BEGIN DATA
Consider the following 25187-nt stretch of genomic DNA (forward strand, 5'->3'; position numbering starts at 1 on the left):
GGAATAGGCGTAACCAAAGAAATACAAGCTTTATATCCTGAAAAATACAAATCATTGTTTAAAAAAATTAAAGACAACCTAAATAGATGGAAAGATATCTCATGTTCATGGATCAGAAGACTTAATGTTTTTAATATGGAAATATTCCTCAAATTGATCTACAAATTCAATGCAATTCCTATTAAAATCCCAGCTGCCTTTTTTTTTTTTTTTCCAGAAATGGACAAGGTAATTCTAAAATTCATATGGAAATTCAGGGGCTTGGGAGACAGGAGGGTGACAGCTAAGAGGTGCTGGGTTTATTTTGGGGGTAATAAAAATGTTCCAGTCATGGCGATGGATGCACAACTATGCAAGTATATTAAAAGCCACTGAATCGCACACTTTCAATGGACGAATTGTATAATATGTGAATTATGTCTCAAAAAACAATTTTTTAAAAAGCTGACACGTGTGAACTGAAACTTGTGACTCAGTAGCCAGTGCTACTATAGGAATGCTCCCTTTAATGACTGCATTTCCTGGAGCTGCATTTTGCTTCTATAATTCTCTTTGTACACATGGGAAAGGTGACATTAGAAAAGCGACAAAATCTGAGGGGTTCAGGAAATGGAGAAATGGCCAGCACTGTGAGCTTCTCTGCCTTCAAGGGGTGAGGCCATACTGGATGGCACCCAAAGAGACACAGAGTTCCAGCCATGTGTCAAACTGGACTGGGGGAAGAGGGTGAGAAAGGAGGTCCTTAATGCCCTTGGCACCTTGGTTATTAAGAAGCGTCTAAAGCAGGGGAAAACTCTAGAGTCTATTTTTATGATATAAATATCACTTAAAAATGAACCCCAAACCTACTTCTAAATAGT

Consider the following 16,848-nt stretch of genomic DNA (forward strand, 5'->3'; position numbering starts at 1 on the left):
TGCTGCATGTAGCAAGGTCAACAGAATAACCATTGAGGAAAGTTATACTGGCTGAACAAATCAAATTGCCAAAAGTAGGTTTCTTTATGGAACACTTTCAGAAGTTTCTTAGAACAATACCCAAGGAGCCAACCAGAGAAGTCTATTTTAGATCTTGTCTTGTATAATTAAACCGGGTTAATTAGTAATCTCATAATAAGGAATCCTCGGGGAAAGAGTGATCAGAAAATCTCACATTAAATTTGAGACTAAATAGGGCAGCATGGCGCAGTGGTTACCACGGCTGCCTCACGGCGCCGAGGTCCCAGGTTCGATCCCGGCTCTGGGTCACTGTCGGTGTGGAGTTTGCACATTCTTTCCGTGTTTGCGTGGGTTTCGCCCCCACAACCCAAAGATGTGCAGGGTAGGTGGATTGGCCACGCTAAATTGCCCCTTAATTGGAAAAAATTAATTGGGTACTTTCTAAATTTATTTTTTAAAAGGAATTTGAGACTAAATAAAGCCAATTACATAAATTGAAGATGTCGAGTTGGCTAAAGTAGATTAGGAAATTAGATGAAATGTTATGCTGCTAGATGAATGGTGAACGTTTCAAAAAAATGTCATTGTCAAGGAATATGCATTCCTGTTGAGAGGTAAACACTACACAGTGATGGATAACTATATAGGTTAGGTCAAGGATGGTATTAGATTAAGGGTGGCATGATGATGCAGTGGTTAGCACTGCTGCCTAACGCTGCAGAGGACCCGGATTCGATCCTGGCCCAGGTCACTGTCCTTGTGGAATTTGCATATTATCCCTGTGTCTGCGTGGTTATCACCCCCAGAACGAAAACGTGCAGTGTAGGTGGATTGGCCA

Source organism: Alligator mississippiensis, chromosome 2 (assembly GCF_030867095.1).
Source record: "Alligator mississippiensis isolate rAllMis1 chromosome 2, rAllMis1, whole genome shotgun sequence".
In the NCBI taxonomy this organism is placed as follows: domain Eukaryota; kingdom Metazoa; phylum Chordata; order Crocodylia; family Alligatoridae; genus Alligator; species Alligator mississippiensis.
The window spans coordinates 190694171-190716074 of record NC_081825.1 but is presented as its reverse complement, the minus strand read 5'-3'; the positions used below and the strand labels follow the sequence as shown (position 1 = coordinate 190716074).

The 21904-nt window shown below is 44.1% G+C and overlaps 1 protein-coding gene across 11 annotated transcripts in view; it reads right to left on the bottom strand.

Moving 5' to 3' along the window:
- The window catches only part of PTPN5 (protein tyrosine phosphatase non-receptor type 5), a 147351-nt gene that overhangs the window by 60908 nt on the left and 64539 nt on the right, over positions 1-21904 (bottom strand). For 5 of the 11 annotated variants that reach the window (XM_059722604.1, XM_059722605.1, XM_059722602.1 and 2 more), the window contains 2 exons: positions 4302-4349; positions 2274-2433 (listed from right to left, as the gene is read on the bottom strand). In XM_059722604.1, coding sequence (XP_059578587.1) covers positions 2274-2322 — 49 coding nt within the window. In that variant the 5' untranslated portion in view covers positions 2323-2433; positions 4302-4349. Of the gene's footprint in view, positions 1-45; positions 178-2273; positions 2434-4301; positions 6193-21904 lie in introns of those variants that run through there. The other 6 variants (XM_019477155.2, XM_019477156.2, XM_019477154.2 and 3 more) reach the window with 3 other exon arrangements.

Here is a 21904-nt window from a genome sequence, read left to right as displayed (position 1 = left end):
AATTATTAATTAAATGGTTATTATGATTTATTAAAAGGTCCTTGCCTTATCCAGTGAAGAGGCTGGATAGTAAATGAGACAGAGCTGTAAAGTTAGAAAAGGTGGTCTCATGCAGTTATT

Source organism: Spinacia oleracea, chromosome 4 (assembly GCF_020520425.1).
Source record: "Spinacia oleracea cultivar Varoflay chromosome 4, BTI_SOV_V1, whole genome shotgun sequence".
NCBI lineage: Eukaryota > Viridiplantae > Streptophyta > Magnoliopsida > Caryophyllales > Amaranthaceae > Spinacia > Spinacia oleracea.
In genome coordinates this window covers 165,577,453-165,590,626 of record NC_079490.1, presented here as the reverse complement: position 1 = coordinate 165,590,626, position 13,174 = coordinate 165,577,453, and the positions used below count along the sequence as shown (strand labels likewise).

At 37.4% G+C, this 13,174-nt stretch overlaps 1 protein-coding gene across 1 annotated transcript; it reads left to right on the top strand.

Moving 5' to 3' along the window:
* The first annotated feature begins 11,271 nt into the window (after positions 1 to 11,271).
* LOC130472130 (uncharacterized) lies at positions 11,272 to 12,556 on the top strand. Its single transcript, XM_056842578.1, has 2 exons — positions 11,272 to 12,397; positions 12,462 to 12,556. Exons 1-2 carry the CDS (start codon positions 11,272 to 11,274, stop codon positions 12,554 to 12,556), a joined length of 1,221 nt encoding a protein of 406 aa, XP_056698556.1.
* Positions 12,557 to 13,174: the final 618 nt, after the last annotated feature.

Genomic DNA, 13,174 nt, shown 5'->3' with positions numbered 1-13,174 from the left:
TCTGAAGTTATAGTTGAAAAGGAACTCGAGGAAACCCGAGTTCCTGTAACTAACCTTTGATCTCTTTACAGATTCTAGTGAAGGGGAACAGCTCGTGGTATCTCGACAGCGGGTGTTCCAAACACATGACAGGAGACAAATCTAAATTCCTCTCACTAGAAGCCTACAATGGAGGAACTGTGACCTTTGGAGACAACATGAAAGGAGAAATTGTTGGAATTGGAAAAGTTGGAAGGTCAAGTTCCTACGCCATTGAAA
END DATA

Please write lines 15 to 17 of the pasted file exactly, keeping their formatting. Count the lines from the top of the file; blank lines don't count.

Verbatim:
Source record: "Spinacia oleracea cultivar Varoflay chromosome 4, BTI_SOV_V1, whole genome shotgun sequence".
NCBI lineage: Eukaryota > Viridiplantae > Streptophyta > Magnoliopsida > Caryophyllales > Amaranthaceae > Spinacia > Spinacia oleracea.
In genome coordinates this window covers 165,577,453-165,590,626 of record NC_079490.1, presented here as the reverse complement: position 1 = coordinate 165,590,626, position 13,174 = coordinate 165,577,453, and the positions used below count along the sequence as shown (strand labels likewise).